There are no informing requirements for vaccines such as shingles (Shingrix, Zostavax) and the pneumococcal vaccine (Pneumovax23), which are federally recommended for adults only.
Write down your personal and family medical history and list all major illnesses, diseases and medical conditions. It is especially important to include any previous reactions to vaccinations and to have them included the permanent medical record.
Previous severe reactions to a vaccination can potentially put one at a higher risk for even more severe reactions, if more vaccines are given. Additionally, ask your health care provider for a physical exam to make sure you or your child is healthy before you permit vaccination, because illness may also predispose individuals to vaccine reactions.
Before permitting vaccination, ask your health care provider if any of the above information you have provided, or a current illness, puts you or your child at risk for having a vaccine reaction. If you are unsatisfied with the answers you are given, get a second opinion.
All vaccine providers are required by federal law to record all vaccinations given in the individual's permanent medical record. Information that must be recorded includes the vaccine manufacturer's name, lot number and changes in health after vaccination. Ask for a copy of the health care provider's record on vaccinations given to you or your child to keep for your records.
Vaccine providers are required by federal law to report all adverse events, including injuries and deaths which occur within 30 days after vaccination to federal health authorities.
If you choose to vaccinate, monitor the vaccinated individual closely after vaccination. If you suspect a vaccine reaction, call your health care provider and seek medical attention. If your health care provider is not concerned and you are, consider going to an urgent care or emergency room to get medical attention.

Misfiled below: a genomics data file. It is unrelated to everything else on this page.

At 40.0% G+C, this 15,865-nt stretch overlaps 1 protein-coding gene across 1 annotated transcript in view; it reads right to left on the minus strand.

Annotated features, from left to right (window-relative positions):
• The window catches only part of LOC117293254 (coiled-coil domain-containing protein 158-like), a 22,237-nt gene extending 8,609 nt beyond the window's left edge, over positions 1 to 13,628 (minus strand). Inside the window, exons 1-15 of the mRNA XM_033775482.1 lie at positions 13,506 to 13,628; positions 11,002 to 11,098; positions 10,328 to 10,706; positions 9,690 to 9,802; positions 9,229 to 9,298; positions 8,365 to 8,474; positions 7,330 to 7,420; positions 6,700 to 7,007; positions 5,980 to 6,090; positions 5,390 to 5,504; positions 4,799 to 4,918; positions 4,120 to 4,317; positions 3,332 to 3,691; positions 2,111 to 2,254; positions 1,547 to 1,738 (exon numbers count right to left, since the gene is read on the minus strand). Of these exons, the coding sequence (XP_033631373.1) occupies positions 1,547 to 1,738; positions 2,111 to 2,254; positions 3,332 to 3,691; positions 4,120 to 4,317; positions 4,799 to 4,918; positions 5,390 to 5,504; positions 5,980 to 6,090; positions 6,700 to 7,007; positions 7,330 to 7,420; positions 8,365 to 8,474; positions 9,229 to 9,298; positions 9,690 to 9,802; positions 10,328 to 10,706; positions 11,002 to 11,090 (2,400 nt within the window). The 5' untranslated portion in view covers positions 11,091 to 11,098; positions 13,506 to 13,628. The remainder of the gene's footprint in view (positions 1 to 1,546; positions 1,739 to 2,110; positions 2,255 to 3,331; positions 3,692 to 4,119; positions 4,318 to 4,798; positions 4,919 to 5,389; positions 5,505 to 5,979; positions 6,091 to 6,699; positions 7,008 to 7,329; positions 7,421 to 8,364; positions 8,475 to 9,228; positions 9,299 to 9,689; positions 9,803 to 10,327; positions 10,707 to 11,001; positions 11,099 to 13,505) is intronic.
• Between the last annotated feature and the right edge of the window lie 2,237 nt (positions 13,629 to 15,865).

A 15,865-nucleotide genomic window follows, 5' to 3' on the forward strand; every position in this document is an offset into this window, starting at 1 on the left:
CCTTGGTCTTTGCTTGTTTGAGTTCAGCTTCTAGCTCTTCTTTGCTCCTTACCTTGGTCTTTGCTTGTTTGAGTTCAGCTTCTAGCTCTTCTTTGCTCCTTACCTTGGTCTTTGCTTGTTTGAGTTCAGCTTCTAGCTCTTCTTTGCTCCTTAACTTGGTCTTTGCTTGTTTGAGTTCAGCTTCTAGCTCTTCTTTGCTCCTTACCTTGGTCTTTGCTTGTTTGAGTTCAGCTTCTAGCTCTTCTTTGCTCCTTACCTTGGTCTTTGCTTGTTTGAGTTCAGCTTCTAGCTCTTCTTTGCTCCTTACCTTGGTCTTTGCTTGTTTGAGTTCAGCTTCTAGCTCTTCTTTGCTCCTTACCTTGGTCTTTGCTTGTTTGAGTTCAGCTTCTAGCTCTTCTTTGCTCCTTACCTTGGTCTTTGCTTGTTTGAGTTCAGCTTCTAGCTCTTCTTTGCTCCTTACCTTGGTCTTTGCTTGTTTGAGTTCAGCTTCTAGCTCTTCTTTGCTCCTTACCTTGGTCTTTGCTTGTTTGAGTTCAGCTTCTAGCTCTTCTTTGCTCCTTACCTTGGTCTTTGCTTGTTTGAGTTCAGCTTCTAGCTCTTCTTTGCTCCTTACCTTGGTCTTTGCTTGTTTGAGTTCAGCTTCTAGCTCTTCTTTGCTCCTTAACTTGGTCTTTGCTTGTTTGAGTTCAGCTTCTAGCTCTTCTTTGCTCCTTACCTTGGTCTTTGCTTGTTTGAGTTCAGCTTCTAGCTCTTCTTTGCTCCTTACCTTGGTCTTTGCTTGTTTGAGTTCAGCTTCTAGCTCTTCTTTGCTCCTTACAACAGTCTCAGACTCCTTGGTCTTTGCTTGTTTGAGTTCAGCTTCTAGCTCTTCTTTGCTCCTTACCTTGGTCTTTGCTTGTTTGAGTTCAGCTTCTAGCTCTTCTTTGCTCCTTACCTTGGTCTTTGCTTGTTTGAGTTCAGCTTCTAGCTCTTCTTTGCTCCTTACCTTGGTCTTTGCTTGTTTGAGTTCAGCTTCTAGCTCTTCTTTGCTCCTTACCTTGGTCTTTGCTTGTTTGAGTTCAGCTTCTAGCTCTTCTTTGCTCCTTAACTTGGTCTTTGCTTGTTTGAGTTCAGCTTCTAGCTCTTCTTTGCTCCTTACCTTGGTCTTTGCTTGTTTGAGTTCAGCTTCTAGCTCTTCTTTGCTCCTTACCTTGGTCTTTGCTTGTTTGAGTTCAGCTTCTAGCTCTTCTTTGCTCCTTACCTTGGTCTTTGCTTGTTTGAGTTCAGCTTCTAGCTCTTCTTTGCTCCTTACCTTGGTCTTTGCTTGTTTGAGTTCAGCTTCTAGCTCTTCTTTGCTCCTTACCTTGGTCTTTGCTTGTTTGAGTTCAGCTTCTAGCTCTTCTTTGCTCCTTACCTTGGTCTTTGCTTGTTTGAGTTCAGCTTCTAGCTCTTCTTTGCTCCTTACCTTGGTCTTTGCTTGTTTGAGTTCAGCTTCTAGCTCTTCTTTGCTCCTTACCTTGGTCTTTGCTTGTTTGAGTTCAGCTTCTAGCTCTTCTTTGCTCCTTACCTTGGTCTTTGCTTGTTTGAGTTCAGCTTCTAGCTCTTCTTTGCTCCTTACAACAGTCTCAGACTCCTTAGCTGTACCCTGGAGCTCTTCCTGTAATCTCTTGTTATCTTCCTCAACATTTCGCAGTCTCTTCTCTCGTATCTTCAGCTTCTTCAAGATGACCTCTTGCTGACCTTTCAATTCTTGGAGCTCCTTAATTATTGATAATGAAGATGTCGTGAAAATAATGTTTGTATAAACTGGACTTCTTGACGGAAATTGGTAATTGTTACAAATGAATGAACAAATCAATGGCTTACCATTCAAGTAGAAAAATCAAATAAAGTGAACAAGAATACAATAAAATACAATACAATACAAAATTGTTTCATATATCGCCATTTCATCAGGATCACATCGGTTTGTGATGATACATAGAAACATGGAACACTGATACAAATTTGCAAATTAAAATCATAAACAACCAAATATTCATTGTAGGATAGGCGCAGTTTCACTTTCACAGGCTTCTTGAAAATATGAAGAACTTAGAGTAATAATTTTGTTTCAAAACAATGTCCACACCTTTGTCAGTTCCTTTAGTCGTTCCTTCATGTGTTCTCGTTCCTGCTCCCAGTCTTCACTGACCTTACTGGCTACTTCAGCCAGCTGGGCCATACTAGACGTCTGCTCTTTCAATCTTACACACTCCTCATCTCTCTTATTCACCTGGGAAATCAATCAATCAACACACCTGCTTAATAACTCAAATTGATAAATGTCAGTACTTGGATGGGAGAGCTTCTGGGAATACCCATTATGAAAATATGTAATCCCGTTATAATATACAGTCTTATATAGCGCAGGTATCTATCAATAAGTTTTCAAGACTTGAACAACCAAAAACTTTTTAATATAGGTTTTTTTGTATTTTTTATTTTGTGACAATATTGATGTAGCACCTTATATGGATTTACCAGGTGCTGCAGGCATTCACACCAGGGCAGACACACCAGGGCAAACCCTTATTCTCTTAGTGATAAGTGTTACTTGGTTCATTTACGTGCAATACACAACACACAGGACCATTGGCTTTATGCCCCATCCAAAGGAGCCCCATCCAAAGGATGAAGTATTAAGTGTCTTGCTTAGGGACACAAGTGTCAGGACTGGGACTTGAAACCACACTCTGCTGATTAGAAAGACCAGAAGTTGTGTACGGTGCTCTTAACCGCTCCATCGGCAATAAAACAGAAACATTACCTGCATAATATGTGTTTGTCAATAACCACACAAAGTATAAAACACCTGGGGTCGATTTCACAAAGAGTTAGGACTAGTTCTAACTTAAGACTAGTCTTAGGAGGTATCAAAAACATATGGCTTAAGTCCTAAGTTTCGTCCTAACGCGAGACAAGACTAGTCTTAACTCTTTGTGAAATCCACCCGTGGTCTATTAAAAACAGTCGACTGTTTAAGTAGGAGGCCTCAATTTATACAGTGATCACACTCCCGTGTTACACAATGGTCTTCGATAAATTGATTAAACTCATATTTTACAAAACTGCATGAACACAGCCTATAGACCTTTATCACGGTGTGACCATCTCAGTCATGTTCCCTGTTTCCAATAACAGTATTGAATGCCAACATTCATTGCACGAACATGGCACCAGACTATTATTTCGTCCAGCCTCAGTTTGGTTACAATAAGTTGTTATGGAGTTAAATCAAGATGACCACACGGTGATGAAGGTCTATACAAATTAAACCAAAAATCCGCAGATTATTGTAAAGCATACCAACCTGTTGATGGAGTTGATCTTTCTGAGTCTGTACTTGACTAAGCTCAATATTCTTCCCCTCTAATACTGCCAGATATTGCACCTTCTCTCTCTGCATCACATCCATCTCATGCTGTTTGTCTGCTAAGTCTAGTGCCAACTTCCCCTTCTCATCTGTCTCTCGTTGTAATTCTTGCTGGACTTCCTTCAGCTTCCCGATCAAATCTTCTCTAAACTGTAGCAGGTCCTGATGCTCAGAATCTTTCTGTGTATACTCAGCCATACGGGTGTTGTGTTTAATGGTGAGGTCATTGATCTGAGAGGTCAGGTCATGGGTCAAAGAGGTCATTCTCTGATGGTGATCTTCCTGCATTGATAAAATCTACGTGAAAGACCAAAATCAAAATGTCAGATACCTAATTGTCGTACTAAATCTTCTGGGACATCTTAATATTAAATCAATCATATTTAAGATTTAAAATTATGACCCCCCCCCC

Should your health care provider refuse to report a vaccine reaction to the federal Vaccine Adverse Event Reporting system (VAERS), you may do so directly. You may also make a report to NVIC's independent vaccine reaction registry started in 1982. To learn more about these reporting options, or to search the VAERS database for reactions as you consider vacination, visit NVIC's Reporting Systems webpage. NVIC also provides information on recognizing a vaccine reaction.
Like all pharmacuetical products, vaccines come with the risk for injury and death. If you or your child becomes vaccine injured, or dies as a result of a vaccine reaction, you may be entitled to compensation under the National Childhood Vaccine Injury Act of 1986.
It is important to get immediate medical attention and diagnosis of vaccine injury, as there are deadlines to be met in order to be eligible for vaccine injury compensation. Many health care professionals are reluctant to discuss or diagnose injury, and receiving a vaccine injury diagnosis often means getting more than one medical opinion and seeking out specialists.
Learn more about compensation, filing a vaccine-injury claim, and access resources to aid in finding health care provider options on NVIC's website.